Workers unearth coffins at North Philadelphia school

Watch report from Action News
December 5, 2013 6:30:48 AM PST
A morbid discovery was made Wednesday at an elementary school in North Philadelphia.

Water Department crews were digging a new drainage ditch in the rear of William Dick Elementary School, located on the 2400 block of West Diamond Street, around 2:00 p.m. when the workers happened upon coffins.

Orange lines mark the coffins and splintered wood could be seen evenly spaced and in a row.

Seven coffins were found and the Philadelphia School District says human remains were also unearthed.

As a result of the unusual find, officials with the Department of Licenses and Inspections as well as the Historical Society have been called in to trace the origin of the discovery.

According to Findagrave.com, 24th and Diamond used to be the Odd Fellows Cemetery. It was established in 1849.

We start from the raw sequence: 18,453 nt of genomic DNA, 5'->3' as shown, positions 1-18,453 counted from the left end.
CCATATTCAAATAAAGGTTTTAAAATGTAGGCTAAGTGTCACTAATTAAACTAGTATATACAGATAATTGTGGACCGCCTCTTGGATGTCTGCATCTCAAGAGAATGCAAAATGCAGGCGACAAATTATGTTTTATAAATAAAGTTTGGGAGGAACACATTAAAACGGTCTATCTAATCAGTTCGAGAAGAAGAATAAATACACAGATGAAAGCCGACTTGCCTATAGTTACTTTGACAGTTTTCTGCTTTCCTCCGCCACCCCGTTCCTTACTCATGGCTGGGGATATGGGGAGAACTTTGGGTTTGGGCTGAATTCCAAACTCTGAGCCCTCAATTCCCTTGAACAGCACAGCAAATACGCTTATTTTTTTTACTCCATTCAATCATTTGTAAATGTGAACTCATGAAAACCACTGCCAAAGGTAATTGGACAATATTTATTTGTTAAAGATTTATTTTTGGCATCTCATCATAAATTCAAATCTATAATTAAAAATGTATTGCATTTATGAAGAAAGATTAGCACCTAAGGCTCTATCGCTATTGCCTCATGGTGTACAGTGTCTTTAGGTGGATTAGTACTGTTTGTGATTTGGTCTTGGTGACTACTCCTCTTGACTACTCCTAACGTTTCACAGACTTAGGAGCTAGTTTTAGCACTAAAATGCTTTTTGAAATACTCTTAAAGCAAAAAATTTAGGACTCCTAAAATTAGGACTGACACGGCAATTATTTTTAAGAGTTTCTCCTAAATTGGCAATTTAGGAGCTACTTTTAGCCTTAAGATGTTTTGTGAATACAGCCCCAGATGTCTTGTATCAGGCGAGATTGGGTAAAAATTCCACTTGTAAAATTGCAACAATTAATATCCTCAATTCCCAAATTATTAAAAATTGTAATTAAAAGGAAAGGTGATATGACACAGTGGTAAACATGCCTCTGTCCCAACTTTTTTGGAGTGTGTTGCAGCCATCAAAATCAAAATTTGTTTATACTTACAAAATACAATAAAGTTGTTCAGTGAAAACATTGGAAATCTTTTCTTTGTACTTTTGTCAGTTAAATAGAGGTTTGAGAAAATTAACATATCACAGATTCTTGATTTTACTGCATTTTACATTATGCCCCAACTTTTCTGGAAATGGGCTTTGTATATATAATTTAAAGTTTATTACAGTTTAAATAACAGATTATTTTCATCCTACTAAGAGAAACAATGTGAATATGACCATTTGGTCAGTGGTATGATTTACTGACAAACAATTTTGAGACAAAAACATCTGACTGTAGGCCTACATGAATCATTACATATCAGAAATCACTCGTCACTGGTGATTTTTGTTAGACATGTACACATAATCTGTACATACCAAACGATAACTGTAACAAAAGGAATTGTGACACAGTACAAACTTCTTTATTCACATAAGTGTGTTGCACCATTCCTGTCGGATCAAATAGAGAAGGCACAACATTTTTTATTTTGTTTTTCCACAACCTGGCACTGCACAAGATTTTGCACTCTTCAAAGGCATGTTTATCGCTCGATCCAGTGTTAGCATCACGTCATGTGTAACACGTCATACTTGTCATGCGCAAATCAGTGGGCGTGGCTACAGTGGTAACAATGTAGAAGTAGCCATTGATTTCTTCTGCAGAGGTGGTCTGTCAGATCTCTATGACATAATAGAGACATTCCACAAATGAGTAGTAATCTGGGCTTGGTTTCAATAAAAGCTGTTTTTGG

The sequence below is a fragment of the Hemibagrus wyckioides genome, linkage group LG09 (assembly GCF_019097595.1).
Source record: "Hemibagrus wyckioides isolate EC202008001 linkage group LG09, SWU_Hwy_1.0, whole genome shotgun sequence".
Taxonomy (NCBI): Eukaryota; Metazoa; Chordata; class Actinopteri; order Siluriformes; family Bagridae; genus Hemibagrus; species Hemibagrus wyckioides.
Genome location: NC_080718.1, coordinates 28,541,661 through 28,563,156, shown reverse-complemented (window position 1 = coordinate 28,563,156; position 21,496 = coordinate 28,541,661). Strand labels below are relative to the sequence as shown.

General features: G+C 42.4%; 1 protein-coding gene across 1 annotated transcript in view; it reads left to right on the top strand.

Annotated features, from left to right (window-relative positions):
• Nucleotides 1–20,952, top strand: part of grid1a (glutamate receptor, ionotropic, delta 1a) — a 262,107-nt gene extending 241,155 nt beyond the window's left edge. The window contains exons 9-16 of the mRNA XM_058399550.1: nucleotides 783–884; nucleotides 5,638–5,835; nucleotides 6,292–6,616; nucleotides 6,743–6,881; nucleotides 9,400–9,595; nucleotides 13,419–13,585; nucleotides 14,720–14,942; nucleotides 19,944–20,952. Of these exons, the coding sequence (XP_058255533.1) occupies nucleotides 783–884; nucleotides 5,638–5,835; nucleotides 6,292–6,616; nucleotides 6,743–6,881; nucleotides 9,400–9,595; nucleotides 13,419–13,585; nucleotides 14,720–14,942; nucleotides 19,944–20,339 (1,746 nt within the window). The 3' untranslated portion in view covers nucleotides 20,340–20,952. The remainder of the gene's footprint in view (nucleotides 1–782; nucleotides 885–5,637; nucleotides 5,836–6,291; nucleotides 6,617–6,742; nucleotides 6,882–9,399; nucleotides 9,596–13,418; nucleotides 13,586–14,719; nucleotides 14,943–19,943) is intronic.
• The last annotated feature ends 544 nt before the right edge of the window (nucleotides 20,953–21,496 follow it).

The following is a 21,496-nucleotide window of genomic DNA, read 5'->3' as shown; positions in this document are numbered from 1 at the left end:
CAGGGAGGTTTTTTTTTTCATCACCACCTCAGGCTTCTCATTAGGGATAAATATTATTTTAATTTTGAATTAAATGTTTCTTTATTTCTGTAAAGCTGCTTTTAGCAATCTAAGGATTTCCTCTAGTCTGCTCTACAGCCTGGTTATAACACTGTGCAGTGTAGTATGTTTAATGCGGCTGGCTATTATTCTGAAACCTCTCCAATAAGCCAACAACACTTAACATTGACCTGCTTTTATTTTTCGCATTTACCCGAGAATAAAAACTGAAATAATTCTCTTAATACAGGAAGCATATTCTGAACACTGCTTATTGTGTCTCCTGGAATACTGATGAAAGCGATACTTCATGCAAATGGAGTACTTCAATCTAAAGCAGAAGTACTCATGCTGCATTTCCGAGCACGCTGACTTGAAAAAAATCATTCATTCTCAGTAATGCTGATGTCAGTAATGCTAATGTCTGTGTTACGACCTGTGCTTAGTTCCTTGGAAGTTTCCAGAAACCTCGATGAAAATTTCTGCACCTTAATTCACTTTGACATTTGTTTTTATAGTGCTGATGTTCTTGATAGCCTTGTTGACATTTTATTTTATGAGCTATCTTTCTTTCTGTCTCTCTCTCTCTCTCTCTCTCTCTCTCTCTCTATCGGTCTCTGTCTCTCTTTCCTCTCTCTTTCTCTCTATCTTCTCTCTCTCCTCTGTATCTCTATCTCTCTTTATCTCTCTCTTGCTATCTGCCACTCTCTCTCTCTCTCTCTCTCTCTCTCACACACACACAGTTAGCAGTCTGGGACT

The city bought the land in 1951 to build the Raymond Rosen Housing Project.

The school district says William Dick Elementary was built three years later.

Muhammad Abdur-Rauf used to live off Diamond Street as a boy. He remembers when the land around William Dick Elementary was a cemetery.

"I was 10 years old when they started digging the cemetery up. They killed our playground," he said.

Findagrave.com says some of the graves were moved to Mount Peace Cemetery in Philadelphia and Lawnview Cemetery in Montgomery County, but Wednesday's discovery reveals not all the coffins were removed.

"It is what it is," said Dwight Upshaw. "They didn't take the time to take the gravestones up. Everybody in a hurry today."

The school district says school will be in session. A perimeter fence will keep students away.

License and Inspections is investigating the find, but they have not responded to calls from Action News.

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